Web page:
In 1964 Opperman became Immigration Minister for the Liberal Government, and pushed the idea of skilled migration as a real investment and advantage for Australia. During his period as Minister, laws were relaxed on Asian migration, and deals were made between Australian and Holland, as well as Malta.
Oppy's next role was as the High Commissioner to Malta, the first role of its kind for Australia. Opperman held this position from 1969-1972, moving overseas. Unfortunately, in the same year, Opperman also suffered cardiac arrest. At this point, he was almost 20 kg overweight and had experienced much public scrutiny and pressure.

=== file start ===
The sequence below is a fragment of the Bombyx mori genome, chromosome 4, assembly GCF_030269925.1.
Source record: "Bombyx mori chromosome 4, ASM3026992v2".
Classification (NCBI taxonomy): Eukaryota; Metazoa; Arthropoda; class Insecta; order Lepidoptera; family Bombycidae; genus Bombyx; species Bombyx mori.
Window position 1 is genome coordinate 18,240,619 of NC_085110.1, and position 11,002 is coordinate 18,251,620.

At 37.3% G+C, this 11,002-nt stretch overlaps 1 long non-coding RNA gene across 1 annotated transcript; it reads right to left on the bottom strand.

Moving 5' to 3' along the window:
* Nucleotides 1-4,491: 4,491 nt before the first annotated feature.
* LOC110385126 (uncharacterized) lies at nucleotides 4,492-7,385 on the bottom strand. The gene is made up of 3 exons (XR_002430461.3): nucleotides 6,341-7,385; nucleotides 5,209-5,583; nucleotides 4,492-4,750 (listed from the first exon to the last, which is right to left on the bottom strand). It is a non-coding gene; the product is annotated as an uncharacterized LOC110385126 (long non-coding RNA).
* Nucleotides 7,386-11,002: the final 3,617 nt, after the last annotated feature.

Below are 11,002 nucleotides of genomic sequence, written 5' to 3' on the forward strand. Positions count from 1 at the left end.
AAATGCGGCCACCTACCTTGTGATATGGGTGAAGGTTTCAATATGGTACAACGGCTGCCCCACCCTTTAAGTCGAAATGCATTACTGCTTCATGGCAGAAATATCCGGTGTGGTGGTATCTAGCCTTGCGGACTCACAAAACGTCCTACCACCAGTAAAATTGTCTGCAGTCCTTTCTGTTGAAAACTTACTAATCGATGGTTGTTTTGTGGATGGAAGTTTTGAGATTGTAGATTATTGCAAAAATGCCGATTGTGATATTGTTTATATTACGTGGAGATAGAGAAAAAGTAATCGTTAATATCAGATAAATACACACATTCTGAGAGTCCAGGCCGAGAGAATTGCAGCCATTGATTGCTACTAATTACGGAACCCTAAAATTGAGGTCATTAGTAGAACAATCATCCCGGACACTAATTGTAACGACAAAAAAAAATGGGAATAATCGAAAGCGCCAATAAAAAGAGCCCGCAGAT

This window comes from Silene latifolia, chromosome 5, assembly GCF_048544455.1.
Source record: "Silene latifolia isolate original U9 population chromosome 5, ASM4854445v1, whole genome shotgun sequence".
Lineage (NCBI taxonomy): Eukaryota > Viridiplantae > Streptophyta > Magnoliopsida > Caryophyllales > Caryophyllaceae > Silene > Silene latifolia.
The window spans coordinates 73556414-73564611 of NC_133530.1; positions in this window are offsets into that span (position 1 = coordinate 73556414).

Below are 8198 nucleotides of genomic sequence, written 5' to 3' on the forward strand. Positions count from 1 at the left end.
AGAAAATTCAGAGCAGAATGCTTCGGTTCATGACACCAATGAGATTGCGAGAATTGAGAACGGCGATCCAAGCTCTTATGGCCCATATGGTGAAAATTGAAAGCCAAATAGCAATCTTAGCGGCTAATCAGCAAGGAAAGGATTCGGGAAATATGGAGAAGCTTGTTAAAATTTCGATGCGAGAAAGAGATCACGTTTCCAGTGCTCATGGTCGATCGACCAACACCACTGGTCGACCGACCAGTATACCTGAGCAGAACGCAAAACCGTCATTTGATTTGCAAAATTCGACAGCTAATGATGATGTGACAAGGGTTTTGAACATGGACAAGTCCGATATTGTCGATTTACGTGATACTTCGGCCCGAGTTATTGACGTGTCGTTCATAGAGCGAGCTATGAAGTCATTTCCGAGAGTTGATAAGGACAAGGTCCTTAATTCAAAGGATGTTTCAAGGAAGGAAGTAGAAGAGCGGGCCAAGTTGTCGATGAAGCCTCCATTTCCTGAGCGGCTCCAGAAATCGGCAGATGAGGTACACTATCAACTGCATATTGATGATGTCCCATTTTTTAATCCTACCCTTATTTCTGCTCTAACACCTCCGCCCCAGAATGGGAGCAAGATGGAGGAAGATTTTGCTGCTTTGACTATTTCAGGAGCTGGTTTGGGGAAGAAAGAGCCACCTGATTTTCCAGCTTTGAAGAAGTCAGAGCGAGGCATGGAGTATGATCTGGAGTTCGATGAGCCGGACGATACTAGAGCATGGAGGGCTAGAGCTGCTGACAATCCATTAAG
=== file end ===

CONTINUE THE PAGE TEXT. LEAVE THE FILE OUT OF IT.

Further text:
Oppy was always a cyclist, despite his health not always being up to scratch. He even pressed for a 'cycling pool' being installed in Parliament to get the fitness of politicians up. He never lost his racing spirit, nor his '..unassuming personality and his unfailing sense of humour' as Bruce Small once put.
Knighthood and Retirement
Opperman received a Bachelor Knight by Knights of the Order of St John of Jerusalem in 1968, and a Knight Commissioner in 1974.
In his retirement, Oppy published his autobiography 'Pedals, Politics and People', was a Sporting Hall of Fame inductee, was selected as one of ten all-time greatest Australian sportspeople, and personally unveiled a bronze statue erected in his honour in his home town of Rochester, Victoria.
Sir Hubert Opperman died a month before his 92nd Birthday on his exercise bike, which his wife Mavys had forbidden him to ride.
Author: Kathleen Jessop